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Spokane, Washington  Est. May 19, 1883
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News >  Washington Voices

Nepal earthquake brings regional history to light


The focus this past week was not so much on the weather, but the recent earthquake activity. Last Saturday, a massive 7.8 earthquake hit Nepal, a mountainous nation between India and Tibet that’s known for its hiking, wildlife and temples. The big quake killed more than 4,500 people and also triggered an avalanche on the slopes of Mount Everest. There have been numerous aftershocks, including a strong 6.7 on Sunday.

 In our region, many residents, including myself, felt at least one earthquake that originated about 36 to 42 miles from Sandpoint last Thursday. According to the USGS, there were four earthquakes with the largest measuring 3.9 magnitude at 10:43 last Thursday night. The others ranged from 2.7 to 3.7.

 Since the late 1970s, earthquakes have been measured by the Moment Magnitude Scale, which replaced the Richter Scale. The MMS is used by seismologists to more accurately measure the size of earthquakes, especially the larger ones.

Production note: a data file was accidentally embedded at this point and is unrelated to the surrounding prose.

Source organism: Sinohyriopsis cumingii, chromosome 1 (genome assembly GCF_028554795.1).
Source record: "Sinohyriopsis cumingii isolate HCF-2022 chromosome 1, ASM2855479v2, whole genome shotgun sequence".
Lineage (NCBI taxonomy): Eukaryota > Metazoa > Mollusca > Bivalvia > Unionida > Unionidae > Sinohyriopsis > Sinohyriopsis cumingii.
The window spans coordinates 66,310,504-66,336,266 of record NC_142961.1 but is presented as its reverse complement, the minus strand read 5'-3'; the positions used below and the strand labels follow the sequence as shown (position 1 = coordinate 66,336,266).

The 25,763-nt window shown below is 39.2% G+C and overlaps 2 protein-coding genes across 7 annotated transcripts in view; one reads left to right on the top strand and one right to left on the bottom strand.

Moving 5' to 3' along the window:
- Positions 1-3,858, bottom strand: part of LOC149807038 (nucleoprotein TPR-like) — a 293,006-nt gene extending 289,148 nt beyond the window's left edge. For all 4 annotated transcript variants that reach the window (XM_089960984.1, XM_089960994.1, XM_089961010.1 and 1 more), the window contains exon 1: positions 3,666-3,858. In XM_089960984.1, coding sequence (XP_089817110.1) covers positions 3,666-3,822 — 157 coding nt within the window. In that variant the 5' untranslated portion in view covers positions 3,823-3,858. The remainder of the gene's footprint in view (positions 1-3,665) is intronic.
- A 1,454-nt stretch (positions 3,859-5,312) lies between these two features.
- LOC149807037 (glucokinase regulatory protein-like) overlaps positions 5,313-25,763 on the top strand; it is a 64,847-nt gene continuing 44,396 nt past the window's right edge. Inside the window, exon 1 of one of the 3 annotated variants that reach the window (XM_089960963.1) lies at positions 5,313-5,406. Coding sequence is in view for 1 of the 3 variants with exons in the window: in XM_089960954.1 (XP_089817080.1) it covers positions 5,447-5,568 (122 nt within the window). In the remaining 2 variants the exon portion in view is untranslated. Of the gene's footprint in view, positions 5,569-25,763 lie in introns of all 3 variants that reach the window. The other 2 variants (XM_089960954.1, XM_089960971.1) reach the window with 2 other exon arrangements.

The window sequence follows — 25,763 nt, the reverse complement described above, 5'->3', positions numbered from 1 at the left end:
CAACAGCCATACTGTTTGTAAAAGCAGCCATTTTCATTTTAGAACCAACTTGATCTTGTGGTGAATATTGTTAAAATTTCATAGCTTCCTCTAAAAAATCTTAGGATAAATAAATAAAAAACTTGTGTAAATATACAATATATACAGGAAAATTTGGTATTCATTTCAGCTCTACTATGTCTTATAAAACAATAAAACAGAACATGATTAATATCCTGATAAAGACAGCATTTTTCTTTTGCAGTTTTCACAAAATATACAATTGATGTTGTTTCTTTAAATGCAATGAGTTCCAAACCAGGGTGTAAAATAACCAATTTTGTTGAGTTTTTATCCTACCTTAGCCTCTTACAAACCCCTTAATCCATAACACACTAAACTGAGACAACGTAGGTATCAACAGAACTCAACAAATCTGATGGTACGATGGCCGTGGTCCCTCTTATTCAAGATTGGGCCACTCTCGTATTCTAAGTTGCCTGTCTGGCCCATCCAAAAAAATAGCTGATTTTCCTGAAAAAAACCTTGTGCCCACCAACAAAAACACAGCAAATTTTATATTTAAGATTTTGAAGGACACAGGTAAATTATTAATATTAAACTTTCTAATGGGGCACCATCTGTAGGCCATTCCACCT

Of course, most of the large earthquakes occur along major fault boundaries. California has the most famous one with the San Andreas Fault. Small earthquakes occur on a daily basis in the Golden State, but many are too small to be felt.

 But, there have been large earthquakes in Washington and Idaho. On Oct. 28, 1983, there was a 6.9 magnitude quake in the Lost River Range at Borah Peak in central Idaho. Total damage was about $12.5 million. One of the largest earthquakes in recent times in Washington happened near Lake Chelan on Dec. 14, 1872. It measured 6.8 and was felt from British Columbia to Montana. On Feb. 28, 2001, the Nisqually earthquake was also recorded at 6.8 and was centered on Anderson Island, about 11 miles northeast of Olympia. There was some property damage in Seattle and surrounding areas.

An even bigger earthquake hit the Pacific Northwest coastline on Jan. 26, 1700. The magnitude was estimated between 8.7 and 9.2 and triggered a tsunami that hit the coast of Japan. Based on historical evidence, the next one is not expected for at least another 100 years.


Contact Randy Mann at wxmann, or go to www.longrangeweather. com for additional information.
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